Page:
In the office last week I noticed a fellow arborist having a bad day. He was working on some research and was staring at the computer screen all morning, and he had a pretty bad headache. Attempting to ignore it wasn't helping. At lunchtime, he decided to go outside and take a walk through the nearby park.
Before he left, it seemed like he was carrying the weight of the world on his shoulders. But when he came back, he was a different man. He walked with a lighter step. His headache had faded. He smiled more easily. And he took the rest of the day's challenges in stride, not letting anything frustrate him too quickly.
It was a complete transformation.
What made all the difference in my coworker's day?
An outdoor walk amongst the trees has this kind of power, says Japan's National Land Afforestation Program Organization.
The organization did an experiment comparing the physiological benefits of walking in the city with walking in one of Japan's few remaining old leaf forests. People who viewed forest scenery for as little as 20 minutes had a 13 percent lower blood concentration of the stress hormone cortisol, the study found. It also revealed concrete evidence that a forest stroll has beneficial effects on blood pressure, heart rate and the immune system, and it boosts intracellular anti-cancer proteins and decreases blood glucose levels of diabetic patients.
In more recent years, certified life coach Karin Marcus says the field of eco-psychology is expanding - this is the basic idea that humankind's disconnect with nature and its renewing rhythms are a central contributing factor to most emotional woes. "The mind, which has been shaped by the modern world, is readily comforted by the wider natural world from which it evolved," Marcus explains.
What does this mean?
Get outside, encourages R.J. Laverne, The Davey Tree Expert Co.'s manager of education and training.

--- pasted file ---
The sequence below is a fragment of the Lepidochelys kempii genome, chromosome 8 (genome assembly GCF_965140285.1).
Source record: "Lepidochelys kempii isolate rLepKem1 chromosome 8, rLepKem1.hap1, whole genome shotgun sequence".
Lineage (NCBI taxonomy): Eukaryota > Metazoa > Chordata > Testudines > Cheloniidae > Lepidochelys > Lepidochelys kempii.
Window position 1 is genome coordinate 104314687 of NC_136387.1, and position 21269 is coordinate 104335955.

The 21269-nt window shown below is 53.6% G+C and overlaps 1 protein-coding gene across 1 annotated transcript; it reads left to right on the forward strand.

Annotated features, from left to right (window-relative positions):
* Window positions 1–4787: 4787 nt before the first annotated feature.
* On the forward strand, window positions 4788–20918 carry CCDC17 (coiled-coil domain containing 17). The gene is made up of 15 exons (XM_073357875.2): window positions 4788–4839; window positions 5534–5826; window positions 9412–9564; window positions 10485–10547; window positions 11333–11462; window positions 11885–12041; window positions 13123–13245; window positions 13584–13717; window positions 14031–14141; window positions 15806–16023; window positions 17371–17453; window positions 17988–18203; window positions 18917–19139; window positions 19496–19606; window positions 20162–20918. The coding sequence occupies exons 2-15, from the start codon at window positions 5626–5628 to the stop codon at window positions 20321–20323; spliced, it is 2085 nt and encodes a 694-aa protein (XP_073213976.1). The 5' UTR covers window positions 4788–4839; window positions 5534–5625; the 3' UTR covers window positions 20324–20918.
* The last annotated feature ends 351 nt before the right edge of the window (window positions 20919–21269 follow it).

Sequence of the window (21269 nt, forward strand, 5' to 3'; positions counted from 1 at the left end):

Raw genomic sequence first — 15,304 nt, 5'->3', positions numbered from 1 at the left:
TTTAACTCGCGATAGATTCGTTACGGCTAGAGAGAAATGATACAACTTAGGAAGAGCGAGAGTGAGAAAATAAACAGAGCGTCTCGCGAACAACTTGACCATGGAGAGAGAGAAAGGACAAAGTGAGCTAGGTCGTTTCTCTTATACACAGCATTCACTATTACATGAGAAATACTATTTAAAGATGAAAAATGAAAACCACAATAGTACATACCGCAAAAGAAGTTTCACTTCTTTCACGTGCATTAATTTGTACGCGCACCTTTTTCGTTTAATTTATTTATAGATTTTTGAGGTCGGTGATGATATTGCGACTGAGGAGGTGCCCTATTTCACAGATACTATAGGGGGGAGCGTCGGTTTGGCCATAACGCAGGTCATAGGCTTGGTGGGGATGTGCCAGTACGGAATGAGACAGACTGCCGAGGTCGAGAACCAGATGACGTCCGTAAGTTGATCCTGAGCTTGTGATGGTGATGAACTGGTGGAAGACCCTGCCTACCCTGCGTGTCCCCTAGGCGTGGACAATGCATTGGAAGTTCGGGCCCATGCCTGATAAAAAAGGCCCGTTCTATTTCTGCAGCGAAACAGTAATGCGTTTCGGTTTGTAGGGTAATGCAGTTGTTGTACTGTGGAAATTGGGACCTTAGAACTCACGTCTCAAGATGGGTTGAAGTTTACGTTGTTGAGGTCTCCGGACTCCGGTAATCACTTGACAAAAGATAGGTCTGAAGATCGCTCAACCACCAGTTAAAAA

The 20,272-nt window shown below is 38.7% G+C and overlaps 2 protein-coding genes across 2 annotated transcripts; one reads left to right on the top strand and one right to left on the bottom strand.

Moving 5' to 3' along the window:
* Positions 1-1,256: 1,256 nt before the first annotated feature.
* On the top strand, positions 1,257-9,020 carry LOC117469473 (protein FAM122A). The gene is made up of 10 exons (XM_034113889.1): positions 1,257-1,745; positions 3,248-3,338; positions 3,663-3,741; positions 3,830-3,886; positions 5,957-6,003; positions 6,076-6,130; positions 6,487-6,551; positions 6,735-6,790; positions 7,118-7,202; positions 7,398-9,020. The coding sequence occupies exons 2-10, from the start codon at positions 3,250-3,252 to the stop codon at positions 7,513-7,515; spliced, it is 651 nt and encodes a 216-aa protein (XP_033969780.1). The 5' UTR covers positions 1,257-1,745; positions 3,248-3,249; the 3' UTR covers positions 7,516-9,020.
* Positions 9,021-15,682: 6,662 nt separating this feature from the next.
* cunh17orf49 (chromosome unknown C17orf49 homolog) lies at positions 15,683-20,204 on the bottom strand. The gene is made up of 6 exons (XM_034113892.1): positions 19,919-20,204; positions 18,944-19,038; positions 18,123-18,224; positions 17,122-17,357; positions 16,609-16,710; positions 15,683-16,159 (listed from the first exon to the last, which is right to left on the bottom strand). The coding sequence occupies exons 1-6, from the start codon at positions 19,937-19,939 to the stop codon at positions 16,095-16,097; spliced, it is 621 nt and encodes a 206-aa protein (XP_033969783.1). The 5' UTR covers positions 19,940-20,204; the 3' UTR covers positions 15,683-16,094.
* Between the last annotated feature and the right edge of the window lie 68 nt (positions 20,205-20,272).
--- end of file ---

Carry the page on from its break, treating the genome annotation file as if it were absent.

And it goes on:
"There is a magnificent range of benefits trees provide to people," says Laverne, who is working on his doctorate, studying the connection between trees and people. "Some of the benefits are easy to understand, like oxygen, shade, energy conservation, storm water interception and reduction of rain water runoff. But then there is this interesting set of benefits that are not as easy to quantify, and that's the connection people have with trees and what they can do for them mentally and physically."
And he's got a lot to study.
Like all systems in the human body and mind, disuse and overuse lead to disorders, according to internationally certified fitness and strength trainer Subhasis Banerji. "Today's society is bound by four walls with high rises just outside our windows, vehicles for transport where we are again enclosed and once more the four walls of our office or our schools," says Banerji, who has studied the effects of these limited views on the aging of our eyes. "We are lucky if we happen to live in a city that is green, otherwise we see very few trees."
While there's no solid proof that my coworker's headache and bad day was cured by a dose of trees, I think a bit of fresh air and "green" time can be just what the doctor ordered.